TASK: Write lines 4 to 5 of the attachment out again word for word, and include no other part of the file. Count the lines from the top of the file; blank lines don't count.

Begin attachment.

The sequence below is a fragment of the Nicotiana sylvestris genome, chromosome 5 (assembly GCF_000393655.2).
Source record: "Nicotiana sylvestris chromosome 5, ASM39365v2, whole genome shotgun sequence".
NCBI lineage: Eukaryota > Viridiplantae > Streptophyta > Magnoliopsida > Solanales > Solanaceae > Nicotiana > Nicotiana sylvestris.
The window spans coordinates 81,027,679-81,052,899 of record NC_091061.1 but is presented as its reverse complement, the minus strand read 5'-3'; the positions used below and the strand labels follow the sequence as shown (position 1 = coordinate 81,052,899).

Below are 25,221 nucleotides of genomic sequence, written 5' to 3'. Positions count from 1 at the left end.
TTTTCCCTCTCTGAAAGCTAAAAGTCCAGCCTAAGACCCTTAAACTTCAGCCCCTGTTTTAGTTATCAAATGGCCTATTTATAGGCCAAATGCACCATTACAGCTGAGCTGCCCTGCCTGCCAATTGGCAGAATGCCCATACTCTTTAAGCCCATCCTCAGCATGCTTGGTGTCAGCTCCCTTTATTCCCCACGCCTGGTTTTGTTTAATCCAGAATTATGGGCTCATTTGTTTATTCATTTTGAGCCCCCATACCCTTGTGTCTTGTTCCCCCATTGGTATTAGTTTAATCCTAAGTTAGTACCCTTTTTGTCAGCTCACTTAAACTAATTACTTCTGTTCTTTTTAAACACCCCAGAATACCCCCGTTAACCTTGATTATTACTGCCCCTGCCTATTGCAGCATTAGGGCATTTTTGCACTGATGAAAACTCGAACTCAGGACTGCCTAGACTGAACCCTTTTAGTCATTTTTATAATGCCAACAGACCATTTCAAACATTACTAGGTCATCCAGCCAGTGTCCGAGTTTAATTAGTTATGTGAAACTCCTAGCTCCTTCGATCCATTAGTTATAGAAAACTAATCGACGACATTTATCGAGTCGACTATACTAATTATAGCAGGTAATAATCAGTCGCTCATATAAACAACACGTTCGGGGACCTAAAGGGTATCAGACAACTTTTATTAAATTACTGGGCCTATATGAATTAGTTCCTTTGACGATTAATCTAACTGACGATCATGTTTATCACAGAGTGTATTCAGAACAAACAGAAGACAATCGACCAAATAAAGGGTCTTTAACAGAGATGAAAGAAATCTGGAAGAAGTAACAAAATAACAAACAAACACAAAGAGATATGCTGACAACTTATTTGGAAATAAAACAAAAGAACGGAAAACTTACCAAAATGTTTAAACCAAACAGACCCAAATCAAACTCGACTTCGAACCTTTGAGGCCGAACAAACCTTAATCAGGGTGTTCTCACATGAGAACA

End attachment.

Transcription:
The window spans coordinates 81,027,679-81,052,899 of record NC_091061.1 but is presented as its reverse complement, the minus strand read 5'-3'; the positions used below and the strand labels follow the sequence as shown (position 1 = coordinate 81,052,899).

Below are 25,221 nucleotides of genomic sequence, written 5' to 3'. Positions count from 1 at the left end.